I caught the ferry from Algeciras to Tangier Med. Tangier Med is a relatively new port that is about twenty miles from Tangier. They have a shuttle bus that runs every hour from the port to the city. It cost me about $25 to take the ferry and another $3.25 to take the shuttle bus. It worked out fairly well except that I was one of the last people to get my passport stamped while on the ferry. That’s because I refused to be a part of the pushing and shoving to get in line (what line?) to get the stamp for Morocco. I just found a place to sit and get some work done while everyone else jostled in the line. However, once the boat docked it still took me another half hour to get the stamp. Most of that was due to the fact that I had no clue what was going on during the ferry ride and I didn’t even see anyone that looked like they could even begin to speak English. Next time I’ll know.
I got the Cape Town Myciti card as soon as I got to Cape Town. It allowed me to ride the bus around town for 60 cents a ride. That was a good deal. Taxi cabs are available in Cape Town, but can be quite expensive if I was riding a long way. I remember it cost us $45 to get to the botanical gardens and back. Fortunately, we split the fare three ways. The Cape Town buses were clean and safe. They were fairly timely. The bus stops were convenient. I rode the bus all the time.
While I was in Cape Town I visited the local Spar Quick Shop for a couple of American Donuts every morning. The two donuts set me back about fifty cents. I really liked them. The hostel where I was staying offered breakfast, but it did not come free with my bed as it does in some locations. Plus, breakfast wasn’t served until 7:30 in the mornings. I was usually up and into the local 24-hour McDonald’s for coffee by 6:00 and I would pick up a couple of fresh donuts between the hostel and the McDonald’s.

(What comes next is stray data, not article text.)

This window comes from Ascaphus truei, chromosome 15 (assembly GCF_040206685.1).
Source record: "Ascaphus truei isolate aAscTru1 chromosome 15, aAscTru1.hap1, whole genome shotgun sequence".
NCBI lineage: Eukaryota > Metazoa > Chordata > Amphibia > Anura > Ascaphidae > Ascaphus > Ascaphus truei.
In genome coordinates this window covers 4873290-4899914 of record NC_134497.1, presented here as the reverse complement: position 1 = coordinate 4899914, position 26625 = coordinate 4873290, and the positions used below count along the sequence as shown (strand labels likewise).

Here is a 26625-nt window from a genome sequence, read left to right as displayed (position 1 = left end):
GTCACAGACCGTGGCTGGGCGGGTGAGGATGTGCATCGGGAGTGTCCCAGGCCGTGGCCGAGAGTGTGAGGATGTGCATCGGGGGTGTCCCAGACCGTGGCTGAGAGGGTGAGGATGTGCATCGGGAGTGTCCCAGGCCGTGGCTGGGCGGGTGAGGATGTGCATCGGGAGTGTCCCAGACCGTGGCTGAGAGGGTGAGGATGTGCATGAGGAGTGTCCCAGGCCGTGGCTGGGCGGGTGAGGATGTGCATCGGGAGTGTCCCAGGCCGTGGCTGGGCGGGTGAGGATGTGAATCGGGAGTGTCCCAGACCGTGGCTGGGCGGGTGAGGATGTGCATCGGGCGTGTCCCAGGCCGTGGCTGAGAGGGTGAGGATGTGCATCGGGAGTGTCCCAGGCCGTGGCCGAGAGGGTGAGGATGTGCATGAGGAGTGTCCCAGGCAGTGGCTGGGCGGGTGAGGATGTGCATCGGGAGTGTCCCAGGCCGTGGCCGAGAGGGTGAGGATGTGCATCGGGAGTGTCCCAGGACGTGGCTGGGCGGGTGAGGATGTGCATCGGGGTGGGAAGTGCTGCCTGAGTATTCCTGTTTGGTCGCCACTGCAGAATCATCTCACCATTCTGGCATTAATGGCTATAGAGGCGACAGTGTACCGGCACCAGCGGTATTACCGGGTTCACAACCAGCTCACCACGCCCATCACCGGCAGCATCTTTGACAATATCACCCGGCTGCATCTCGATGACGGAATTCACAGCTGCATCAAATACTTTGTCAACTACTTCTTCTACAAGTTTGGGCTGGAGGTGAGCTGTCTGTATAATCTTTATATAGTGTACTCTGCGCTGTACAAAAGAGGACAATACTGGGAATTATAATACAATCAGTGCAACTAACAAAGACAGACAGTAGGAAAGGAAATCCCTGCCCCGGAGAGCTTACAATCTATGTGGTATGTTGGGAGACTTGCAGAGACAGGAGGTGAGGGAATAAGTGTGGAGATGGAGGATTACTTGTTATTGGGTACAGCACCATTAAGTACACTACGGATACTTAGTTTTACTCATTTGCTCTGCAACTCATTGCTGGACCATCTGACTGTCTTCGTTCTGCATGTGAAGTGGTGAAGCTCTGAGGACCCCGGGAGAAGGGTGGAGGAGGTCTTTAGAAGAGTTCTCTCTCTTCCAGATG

They are south African Penguins and they are really cool. I went to see them at the Boulders Penguin Reserve in Simon’s Town. Actually, I think all penguins are cool. If I had a choice of animals to watch for extended periods of time, the penguin would be at the top of my list. I like to watch them walk. I like to watch them stumble. They are so ungraceful. They are just so much fun to watch. I like to watch them interact. They have so much personality. I took a lot of video of the little creatures. The only thing missing was a bench at the penguin reserve to let me sit and watch them for a while.
Note that this was not the best picture of the Right of Admission sign that I could have found. Unfortunately, when I had a good sign in front of me I always seemed to forget to take a picture of it. It seemed that all private businesses had one of these signs on the door or window of their establishment. South Africa still has remnants of the apartheid era in place throughout the country. Some of them obvious, some of them less so.